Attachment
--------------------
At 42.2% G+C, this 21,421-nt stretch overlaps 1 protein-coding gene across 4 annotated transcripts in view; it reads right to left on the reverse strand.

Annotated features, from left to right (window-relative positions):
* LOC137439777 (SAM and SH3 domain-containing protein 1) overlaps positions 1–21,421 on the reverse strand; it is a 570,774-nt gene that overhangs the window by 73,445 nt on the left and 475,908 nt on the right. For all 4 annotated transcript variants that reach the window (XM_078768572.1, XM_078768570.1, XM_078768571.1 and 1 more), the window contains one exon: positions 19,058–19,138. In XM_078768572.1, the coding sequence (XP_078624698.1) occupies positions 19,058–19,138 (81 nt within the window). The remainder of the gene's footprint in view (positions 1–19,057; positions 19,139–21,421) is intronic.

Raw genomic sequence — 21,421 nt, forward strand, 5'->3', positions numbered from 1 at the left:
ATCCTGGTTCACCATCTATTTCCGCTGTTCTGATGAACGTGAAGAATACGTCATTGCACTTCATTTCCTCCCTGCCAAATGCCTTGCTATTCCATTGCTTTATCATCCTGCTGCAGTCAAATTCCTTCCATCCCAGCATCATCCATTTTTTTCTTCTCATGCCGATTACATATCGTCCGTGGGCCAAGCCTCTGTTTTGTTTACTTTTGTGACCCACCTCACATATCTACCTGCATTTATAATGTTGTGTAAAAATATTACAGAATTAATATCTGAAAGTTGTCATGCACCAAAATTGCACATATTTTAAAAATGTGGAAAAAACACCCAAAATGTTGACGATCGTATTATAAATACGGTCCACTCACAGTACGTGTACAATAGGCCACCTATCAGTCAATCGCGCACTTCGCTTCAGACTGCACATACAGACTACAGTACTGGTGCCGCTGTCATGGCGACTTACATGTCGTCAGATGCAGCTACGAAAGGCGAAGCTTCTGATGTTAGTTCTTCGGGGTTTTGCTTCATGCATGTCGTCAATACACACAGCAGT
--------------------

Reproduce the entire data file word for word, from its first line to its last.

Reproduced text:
At 42.2% G+C, this 21,421-nt stretch overlaps 1 protein-coding gene across 4 annotated transcripts in view; it reads right to left on the reverse strand.

Annotated features, from left to right (window-relative positions):
* LOC137439777 (SAM and SH3 domain-containing protein 1) overlaps positions 1–21,421 on the reverse strand; it is a 570,774-nt gene that overhangs the window by 73,445 nt on the left and 475,908 nt on the right. For all 4 annotated transcript variants that reach the window (XM_078768572.1, XM_078768570.1, XM_078768571.1 and 1 more), the window contains one exon: positions 19,058–19,138. In XM_078768572.1, the coding sequence (XP_078624698.1) occupies positions 19,058–19,138 (81 nt within the window). The remainder of the gene's footprint in view (positions 1–19,057; positions 19,139–21,421) is intronic.

Raw genomic sequence — 21,421 nt, forward strand, 5'->3', positions numbered from 1 at the left:
ATCCTGGTTCACCATCTATTTCCGCTGTTCTGATGAACGTGAAGAATACGTCATTGCACTTCATTTCCTCCCTGCCAAATGCCTTGCTATTCCATTGCTTTATCATCCTGCTGCAGTCAAATTCCTTCCATCCCAGCATCATCCATTTTTTTCTTCTCATGCCGATTACATATCGTCCGTGGGCCAAGCCTCTGTTTTGTTTACTTTTGTGACCCACCTCACATATCTACCTGCATTTATAATGTTGTGTAAAAATATTACAGAATTAATATCTGAAAGTTGTCATGCACCAAAATTGCACATATTTTAAAAATGTGGAAAAAACACCCAAAATGTTGACGATCGTATTATAAATACGGTCCACTCACAGTACGTGTACAATAGGCCACCTATCAGTCAATCGCGCACTTCGCTTCAGACTGCACATACAGACTACAGTACTGGTGCCGCTGTCATGGCGACTTACATGTCGTCAGATGCAGCTACGAAAGGCGAAGCTTCTGATGTTAGTTCTTCGGGGTTTTGCTTCATGCATGTCGTCAATACACACAGCAGT